A report by the Patients Association has found that more than two-thirds of patients think that the process is pointless and described it as “cumbersome, variable and takes too long”.
Of nearly 500 patients polled:
- 69 per cent said that they had wanted to complain about the healthcare they had received in the past five years;
- for those who complained, 29 per cent described the process as totally pointless, 20.5 per cent as pointless and 19 per cent as slightly pointless: only 2 per cent said that the experience had been “very useful”;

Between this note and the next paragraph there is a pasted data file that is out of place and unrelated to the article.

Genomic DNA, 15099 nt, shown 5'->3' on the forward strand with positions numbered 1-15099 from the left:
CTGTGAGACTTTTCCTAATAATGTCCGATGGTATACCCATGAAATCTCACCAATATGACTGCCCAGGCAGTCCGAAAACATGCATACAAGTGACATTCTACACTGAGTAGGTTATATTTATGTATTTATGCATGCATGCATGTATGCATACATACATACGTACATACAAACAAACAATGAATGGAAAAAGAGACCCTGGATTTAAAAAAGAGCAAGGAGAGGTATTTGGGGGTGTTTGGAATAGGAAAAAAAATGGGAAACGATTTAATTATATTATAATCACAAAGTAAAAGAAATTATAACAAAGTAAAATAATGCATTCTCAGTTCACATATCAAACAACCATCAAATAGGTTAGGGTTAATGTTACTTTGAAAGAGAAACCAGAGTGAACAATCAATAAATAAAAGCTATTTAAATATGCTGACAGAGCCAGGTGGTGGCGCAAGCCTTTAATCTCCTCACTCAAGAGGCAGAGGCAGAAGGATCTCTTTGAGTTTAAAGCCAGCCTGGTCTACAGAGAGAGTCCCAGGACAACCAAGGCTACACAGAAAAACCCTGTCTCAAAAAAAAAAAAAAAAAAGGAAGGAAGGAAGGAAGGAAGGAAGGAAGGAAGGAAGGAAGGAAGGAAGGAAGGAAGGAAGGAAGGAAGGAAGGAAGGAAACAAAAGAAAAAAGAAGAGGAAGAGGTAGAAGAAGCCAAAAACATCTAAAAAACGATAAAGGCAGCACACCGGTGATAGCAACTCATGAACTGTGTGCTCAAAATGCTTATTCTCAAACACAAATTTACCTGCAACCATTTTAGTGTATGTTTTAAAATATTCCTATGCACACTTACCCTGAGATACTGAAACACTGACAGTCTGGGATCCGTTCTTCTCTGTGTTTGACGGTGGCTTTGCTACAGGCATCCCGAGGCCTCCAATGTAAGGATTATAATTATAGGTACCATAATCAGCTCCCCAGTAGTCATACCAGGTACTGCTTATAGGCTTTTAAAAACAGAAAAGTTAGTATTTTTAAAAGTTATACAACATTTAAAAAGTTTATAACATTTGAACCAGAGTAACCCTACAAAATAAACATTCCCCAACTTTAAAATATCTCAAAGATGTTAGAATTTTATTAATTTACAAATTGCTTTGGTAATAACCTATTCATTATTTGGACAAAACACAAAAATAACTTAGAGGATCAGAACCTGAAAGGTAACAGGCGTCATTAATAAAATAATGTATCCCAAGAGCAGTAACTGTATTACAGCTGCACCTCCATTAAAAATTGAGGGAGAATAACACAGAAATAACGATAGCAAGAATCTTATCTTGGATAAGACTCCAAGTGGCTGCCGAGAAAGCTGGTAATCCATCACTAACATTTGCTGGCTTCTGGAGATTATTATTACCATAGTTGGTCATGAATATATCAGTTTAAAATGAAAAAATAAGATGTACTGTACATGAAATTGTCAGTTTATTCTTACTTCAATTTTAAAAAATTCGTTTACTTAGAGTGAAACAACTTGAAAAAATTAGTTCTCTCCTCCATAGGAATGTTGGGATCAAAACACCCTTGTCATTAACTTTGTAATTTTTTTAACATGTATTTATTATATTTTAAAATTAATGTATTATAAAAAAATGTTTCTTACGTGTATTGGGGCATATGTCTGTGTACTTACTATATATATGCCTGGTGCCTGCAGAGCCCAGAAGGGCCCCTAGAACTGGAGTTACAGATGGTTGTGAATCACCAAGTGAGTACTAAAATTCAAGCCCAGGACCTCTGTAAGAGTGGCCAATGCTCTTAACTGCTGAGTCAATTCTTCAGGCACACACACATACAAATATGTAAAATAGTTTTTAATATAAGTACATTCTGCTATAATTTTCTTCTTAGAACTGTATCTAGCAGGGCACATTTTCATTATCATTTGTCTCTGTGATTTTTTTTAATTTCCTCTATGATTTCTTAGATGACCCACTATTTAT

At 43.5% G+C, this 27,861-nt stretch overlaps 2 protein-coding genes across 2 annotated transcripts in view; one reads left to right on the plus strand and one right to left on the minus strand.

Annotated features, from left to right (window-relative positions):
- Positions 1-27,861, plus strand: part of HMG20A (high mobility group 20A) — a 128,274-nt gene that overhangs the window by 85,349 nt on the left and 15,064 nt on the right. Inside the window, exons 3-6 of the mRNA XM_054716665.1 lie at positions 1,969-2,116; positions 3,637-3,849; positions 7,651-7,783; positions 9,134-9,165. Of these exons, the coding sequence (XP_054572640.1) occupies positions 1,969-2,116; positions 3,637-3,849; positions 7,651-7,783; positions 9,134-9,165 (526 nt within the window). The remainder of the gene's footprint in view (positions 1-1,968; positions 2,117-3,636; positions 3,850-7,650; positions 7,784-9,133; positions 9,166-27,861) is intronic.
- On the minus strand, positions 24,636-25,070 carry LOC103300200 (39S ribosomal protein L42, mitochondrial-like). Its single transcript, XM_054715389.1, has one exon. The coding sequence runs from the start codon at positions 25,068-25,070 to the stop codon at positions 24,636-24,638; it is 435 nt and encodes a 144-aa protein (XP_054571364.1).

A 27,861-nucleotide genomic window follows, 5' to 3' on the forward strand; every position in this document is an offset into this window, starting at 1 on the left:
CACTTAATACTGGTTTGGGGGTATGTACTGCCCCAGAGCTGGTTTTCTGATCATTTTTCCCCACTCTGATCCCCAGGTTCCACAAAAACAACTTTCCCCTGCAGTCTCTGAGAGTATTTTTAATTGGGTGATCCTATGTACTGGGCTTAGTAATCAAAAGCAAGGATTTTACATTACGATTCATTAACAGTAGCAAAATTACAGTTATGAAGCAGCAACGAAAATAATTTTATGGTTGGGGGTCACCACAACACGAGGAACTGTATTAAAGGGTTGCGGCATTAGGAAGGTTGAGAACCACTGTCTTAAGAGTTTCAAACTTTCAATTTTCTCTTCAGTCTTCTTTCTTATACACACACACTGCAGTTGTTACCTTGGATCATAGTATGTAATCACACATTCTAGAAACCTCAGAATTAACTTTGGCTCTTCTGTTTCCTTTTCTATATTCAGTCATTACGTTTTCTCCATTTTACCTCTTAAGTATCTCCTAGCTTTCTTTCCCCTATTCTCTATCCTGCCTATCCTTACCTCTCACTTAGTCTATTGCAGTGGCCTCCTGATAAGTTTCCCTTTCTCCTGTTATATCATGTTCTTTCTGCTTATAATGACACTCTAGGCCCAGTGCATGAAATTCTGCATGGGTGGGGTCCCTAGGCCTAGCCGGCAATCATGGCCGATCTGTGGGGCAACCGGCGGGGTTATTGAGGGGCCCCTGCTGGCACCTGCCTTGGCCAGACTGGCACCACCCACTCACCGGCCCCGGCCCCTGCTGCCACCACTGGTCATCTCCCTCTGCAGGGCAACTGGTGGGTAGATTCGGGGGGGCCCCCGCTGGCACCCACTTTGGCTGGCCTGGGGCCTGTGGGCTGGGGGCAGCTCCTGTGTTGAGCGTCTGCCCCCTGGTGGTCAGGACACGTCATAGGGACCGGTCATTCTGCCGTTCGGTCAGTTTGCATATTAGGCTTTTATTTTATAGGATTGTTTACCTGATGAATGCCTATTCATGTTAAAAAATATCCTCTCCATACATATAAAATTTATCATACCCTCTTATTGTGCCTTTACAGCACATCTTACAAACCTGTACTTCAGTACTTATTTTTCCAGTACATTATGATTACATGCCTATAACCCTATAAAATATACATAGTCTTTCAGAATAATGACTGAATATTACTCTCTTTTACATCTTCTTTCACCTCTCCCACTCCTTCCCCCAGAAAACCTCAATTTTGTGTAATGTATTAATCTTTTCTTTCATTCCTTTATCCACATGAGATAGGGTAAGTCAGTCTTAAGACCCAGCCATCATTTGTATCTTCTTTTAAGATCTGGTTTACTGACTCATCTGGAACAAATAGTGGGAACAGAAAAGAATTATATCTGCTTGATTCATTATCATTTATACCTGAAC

- 81 per cent believed that there was not a culture of openness in the NHS when errors occurred and staff were not encouraged to report mistakes;
- on the matter of recent MRSA outbreaks and other healthcare-acquired infections, 47 per cent blamed NHS trust managers: nurses and cleaning staff were blamed by 16 per cent and 10 per cent believed that doctors were responsible; and
- three-quarters felt that trust in doctors and nurses has decreased compared with five years ago.
The Patients Association called for NHS trust boards to be publicly accountable for an “open, transparent and timely resolution of complaints”. It also wants an end to the system where standard complaint responses vary depending on the region.